Durham leaders investigate conditions at for-profit immigrant detention center
Earlier this month, U.S. District Court Judge Clay Land denied a motion to dismiss a class-action lawsuit that Wilhen Hill Barrientos, Margarito Velazquez Galicia, and Shoaib Ahmed filed back in April against CoreCivic. The Tennessee-based private prison company operates the Stewart Detention Center in Lumpkin, Georgia — one of the largest immigrant detention centers in the nation with a capacity of about 2,000.
The lawsuit filed by the men, all either current or former Stewart detainees, details overcrowding at the facility, poor bathroom conditions, and a lack of access to basic hygiene products like toilet paper, soap, and toothpaste. While detainees are forced to work for just $1 to $4 a day, CoreCivic reported earnings of over $387 million last year and contributed $250,000 to President Trump's inaugural festivities.
Stewart detainees have also spoken out about finding worms in their food and the facility's misuse of solitary confinement. The center's location in a rural part of Georgia along the Alabama border makes it difficult for the immigrant detainees to obtain legal representation. As a consequence, most detainees who make it out of Stewart do so only when they are deported back to the countries that they fled from. Stewart has gained a reputation as a place that breeds hopelessness.
In order to better understand the detention and deportation process and what might await constituents who end up at Stewart, a group of six local elected officials from Durham, North Carolina — all women of color — made the eight-hour trip to Stewart on Aug. 13. The trip was organized by the office of Democratic U.S. Rep. G.K. Butterfield, and participants included Mayor Pro Tem Jillian Johnson, County Commissioner Brenda Howerton, school board member Natalie Beyer, and city council members Vernetta Alston, Javiera Caballero, and DeDreana Freeman.
While there, the women not only toured the facility but also attended a court hearing at the adjoining immigration court. Some of their observations:
- Of the 250 to 300 detainees they saw, only one was a non-Latino white man.
- Most of the detainees wear dark blue and tan uniforms indicating that they have not committed a criminal offense but merely lack official permission to be in the U.S.
- There were at least four detainees on suicide watch but no on-site psychiatrist.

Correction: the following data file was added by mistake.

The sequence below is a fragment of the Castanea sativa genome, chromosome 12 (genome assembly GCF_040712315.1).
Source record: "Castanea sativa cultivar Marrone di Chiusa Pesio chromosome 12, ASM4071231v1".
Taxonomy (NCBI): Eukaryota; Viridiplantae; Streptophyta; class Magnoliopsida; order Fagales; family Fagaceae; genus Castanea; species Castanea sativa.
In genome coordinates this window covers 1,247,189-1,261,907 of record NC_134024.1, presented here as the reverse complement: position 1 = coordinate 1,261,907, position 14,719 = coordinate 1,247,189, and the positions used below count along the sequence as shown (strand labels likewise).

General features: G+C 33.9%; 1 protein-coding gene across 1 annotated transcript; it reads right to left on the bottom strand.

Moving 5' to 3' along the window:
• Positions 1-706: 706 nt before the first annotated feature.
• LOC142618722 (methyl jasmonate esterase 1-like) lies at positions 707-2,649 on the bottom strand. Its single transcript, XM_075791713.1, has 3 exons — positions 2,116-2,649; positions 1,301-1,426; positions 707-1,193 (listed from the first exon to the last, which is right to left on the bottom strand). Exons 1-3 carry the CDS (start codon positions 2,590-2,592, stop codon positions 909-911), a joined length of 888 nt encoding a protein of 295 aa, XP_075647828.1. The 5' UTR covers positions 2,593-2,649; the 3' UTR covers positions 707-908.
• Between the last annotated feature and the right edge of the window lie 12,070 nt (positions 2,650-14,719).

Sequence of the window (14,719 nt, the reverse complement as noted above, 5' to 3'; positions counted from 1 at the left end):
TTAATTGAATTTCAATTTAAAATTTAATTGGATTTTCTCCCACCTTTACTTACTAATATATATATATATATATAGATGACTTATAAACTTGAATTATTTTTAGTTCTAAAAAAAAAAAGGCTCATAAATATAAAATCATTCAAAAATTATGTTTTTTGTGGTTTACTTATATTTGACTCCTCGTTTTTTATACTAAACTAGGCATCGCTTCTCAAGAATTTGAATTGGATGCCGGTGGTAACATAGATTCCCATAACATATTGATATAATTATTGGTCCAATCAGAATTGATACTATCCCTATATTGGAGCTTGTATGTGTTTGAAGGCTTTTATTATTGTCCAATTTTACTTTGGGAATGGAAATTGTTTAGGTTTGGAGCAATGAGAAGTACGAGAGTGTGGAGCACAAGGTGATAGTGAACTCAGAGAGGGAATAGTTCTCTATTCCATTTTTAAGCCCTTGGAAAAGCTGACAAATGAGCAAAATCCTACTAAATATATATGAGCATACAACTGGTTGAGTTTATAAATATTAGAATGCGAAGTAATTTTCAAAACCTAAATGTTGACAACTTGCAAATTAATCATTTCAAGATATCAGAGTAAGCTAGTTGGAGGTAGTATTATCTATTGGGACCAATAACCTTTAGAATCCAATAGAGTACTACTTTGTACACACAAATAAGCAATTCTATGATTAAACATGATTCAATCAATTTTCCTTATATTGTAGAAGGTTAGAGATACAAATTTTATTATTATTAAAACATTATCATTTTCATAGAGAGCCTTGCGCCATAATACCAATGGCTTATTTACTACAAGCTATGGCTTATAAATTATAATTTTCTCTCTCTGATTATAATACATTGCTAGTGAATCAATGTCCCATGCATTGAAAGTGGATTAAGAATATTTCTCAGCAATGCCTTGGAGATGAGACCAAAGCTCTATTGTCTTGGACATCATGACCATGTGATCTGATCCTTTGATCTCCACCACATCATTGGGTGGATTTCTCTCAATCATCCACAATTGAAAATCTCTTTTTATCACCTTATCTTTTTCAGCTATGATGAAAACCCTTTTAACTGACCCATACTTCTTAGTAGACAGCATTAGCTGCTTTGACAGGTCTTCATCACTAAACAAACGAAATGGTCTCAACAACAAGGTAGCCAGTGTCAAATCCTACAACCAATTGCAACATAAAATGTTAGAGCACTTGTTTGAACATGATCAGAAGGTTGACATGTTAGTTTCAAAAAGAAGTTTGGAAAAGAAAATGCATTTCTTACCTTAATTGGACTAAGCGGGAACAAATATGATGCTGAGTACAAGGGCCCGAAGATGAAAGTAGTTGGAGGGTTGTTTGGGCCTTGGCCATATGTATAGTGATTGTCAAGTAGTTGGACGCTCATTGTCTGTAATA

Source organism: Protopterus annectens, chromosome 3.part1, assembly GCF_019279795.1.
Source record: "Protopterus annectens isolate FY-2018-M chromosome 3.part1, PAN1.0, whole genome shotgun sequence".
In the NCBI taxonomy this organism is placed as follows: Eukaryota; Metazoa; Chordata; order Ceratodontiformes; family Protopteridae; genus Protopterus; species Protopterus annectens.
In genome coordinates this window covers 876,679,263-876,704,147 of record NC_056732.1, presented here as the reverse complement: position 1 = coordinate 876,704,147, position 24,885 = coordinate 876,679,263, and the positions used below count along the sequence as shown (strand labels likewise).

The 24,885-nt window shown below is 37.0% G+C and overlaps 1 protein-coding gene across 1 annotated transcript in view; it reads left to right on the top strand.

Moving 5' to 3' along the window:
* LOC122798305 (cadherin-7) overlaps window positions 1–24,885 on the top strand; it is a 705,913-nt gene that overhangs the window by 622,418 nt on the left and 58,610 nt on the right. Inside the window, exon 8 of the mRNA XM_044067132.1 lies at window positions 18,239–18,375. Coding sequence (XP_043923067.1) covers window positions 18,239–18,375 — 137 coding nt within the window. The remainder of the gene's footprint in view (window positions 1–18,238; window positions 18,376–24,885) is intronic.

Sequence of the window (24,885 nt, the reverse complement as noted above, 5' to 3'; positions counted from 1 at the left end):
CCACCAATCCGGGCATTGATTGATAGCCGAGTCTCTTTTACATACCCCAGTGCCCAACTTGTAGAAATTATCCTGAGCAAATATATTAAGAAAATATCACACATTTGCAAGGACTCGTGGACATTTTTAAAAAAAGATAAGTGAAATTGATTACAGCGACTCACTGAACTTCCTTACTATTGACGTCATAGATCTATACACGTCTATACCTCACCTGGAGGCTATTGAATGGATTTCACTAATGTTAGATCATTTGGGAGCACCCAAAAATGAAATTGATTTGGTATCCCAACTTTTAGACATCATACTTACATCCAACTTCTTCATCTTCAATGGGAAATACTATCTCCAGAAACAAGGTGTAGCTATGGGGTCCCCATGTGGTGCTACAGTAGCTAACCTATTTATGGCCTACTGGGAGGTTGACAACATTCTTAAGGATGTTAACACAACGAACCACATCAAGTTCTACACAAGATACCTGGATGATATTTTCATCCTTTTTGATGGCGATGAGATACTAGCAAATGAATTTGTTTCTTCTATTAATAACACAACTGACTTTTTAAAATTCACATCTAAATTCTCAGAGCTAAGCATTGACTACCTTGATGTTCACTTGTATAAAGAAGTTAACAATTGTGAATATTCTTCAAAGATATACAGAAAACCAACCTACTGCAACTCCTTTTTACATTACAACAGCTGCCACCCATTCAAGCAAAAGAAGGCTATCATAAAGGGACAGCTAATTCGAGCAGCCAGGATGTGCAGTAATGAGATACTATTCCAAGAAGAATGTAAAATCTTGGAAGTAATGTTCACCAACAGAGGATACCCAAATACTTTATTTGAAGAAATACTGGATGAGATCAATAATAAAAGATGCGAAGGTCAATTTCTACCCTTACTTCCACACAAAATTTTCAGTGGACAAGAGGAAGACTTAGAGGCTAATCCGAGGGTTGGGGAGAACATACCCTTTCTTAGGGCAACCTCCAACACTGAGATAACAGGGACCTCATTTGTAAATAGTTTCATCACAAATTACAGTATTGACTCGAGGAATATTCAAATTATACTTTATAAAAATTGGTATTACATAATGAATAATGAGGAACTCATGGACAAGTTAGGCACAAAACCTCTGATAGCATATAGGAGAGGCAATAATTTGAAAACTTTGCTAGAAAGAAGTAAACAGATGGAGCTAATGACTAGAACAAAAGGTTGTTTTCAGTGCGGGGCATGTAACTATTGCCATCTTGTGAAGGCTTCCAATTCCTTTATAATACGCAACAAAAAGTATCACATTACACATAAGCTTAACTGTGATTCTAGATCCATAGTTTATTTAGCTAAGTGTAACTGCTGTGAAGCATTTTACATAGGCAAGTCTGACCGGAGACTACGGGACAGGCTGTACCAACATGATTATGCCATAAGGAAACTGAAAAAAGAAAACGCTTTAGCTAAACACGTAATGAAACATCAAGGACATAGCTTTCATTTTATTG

- The judge presiding over the court hearings was not physically present in the courtroom but appeared via video screen.
- Of the 13 men in the courtroom that day, only one had legal representation.
- During the court session, nine men asked for "voluntary departure"— that is, to be deported instead of enduring the conditions at Stewart any longer.
"It is a prison," Johnson told Facing South. "There's nothing else to call it."
Indeed, Stewart was originally constructed as a prison but converted into an immigration detention center in 2006 when CoreCivic — formerly Corrections Corporation of America — realized there was more profit to be made from immigrant detention as fewer Georgians were being criminally incarcerated.
Council member Caballero noted that most of those detained at Stewart were arrested at the border while attempting to seek asylum. She also pointed to several stories of asylum-seekers being arrested and detained by ICE even while attempting to follow the proper legal process.
Before being appointed to city council earlier this year to fill a vacant at-large seat, Caballero — an immigrant herself and Durham's first Latinx council member — began to think more deeply about the immigration crisis after hearing the story of Wildin Acosta, a Durham public school student who spent nearly a year in Stewart after being detained by ICE while on his way to class. During her recent trip to Stewart, Caballero was shocked by how young many of the detainees looked.
The officials were unable to find out how many Durham residents were being held at Stewart. However, they do know that Durham residents have been detained there and deported. Representing a city that is 15 percent Latinx, they feel an urgency to come up with concrete proposals to protect their constituents.
They plan to hold a public forum soon to report on their trip and hear from Durham residents. In a statement released this week, they proposed a few practical solutions to keep constituents out of Stewart: diversion programs aligned with federal immigration law, a language access plan across all levels of local government, driving safety programs that could help residents attain a local certification for driving, and the creation of a rideshare program to decrease DUI rates and ensure safer travel.
"It's really important that, as much as possible, we are exercising our power to prevent people from being caught up in the system whenever we can," Johnson said.
Rebekah is a research associate at the Institute for Southern Studies and writer for Facing South.